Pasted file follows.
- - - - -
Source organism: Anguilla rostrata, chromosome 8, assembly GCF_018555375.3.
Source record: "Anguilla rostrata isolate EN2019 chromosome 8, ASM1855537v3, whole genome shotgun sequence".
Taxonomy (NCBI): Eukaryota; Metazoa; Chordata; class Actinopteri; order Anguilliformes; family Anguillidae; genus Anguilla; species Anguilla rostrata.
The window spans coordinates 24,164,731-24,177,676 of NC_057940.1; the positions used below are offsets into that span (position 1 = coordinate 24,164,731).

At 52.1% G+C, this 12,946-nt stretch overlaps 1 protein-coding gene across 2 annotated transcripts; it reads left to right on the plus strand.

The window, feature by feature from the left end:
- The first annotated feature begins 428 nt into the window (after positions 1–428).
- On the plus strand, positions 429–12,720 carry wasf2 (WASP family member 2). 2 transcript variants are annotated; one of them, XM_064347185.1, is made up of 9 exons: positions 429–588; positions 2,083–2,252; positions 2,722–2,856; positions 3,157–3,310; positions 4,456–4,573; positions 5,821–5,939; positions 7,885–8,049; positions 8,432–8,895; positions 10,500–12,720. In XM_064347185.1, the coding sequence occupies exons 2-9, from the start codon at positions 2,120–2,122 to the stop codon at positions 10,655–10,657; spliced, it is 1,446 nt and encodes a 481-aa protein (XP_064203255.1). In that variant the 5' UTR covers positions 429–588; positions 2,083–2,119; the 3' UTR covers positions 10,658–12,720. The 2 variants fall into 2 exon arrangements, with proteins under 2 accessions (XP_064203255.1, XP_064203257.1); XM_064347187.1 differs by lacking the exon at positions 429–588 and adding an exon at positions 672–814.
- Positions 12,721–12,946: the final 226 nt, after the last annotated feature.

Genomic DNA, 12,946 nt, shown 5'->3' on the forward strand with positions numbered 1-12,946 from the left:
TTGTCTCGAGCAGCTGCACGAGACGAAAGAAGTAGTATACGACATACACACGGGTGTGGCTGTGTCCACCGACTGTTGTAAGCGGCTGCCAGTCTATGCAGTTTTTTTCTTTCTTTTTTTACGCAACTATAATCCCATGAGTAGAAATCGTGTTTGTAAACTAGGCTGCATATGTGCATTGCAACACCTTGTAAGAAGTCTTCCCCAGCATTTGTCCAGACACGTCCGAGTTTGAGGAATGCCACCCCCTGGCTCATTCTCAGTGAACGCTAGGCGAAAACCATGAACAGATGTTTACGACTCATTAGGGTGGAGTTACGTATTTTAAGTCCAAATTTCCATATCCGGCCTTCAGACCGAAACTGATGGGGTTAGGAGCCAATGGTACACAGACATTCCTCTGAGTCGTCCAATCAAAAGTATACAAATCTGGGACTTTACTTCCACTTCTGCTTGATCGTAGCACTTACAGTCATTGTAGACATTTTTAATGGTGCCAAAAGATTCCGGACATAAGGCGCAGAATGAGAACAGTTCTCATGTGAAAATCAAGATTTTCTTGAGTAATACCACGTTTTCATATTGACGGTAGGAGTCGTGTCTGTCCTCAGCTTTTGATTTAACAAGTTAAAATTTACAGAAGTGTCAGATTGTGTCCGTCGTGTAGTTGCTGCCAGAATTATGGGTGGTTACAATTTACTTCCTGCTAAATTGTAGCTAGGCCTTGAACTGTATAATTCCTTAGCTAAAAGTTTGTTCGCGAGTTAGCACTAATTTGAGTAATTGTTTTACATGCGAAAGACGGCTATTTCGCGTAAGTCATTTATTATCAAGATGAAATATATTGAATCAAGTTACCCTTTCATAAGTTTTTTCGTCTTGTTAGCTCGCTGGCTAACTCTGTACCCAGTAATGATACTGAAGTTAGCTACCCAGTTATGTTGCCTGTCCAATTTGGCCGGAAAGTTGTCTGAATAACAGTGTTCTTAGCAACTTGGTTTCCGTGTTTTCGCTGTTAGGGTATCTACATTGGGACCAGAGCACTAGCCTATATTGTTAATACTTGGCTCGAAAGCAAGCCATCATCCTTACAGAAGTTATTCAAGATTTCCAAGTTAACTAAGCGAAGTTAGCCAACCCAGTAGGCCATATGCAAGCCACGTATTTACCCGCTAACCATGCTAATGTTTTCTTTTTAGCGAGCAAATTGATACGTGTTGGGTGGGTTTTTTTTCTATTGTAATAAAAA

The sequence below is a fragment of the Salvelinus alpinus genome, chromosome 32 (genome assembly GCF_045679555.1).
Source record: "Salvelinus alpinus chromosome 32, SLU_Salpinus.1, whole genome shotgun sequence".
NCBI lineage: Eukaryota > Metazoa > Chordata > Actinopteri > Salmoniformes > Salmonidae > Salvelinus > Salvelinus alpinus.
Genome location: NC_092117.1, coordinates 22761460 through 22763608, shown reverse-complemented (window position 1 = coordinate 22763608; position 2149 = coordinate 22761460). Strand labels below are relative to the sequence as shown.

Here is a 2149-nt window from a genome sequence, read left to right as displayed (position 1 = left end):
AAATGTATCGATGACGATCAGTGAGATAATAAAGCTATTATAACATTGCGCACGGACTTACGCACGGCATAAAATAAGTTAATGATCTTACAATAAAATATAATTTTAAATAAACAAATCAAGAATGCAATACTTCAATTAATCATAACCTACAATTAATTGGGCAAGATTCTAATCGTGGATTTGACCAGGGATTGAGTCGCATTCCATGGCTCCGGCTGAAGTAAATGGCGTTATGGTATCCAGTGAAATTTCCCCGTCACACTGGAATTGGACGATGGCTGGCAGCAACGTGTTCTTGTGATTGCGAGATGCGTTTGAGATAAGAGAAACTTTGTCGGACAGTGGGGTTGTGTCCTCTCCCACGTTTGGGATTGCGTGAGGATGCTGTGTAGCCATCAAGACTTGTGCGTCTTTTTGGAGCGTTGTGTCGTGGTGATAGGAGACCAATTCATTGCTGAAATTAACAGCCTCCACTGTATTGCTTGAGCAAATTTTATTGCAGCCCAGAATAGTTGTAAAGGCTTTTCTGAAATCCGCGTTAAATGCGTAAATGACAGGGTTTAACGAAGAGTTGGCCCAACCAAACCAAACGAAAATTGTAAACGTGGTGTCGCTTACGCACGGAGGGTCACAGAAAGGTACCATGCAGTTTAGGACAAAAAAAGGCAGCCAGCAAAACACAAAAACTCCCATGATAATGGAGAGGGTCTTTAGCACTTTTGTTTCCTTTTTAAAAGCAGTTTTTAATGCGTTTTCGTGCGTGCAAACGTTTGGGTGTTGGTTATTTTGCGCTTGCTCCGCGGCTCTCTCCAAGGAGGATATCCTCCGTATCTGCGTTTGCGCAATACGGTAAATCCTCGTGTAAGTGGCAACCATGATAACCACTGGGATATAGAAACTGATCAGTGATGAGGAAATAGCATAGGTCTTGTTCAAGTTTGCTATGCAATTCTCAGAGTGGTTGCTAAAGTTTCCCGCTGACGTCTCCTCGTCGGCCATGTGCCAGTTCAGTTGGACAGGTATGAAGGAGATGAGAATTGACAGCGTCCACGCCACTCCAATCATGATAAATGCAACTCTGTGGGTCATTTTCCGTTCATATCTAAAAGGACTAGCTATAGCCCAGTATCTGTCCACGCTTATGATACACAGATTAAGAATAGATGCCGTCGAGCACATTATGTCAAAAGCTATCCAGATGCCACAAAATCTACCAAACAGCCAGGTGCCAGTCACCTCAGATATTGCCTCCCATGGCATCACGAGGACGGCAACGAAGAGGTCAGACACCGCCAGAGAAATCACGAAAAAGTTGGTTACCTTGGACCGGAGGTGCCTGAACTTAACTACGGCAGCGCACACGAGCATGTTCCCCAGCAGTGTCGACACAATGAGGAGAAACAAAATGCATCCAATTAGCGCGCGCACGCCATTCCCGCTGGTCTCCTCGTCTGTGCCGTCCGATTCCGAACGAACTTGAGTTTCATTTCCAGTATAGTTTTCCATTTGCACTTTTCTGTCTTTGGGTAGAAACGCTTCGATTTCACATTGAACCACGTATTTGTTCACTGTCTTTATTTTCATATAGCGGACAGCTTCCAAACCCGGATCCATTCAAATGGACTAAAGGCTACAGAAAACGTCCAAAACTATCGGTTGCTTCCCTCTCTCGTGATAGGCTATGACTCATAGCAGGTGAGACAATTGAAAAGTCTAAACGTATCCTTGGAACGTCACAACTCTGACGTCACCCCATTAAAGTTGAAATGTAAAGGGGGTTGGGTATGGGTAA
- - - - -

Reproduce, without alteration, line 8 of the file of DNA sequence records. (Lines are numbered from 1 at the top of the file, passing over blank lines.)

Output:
- On the plus strand, positions 429–12,720 carry wasf2 (WASP family member 2). 2 transcript variants are annotated; one of them, XM_064347185.1, is made up of 9 exons: positions 429–588; positions 2,083–2,252; positions 2,722–2,856; positions 3,157–3,310; positions 4,456–4,573; positions 5,821–5,939; positions 7,885–8,049; positions 8,432–8,895; positions 10,500–12,720. In XM_064347185.1, the coding sequence occupies exons 2-9, from the start codon at positions 2,120–2,122 to the stop codon at positions 10,655–10,657; spliced, it is 1,446 nt and encodes a 481-aa protein (XP_064203255.1). In that variant the 5' UTR covers positions 429–588; positions 2,083–2,119; the 3' UTR covers positions 10,658–12,720. The 2 variants fall into 2 exon arrangements, with proteins under 2 accessions (XP_064203255.1, XP_064203257.1); XM_064347187.1 differs by lacking the exon at positions 429–588 and adding an exon at positions 672–814.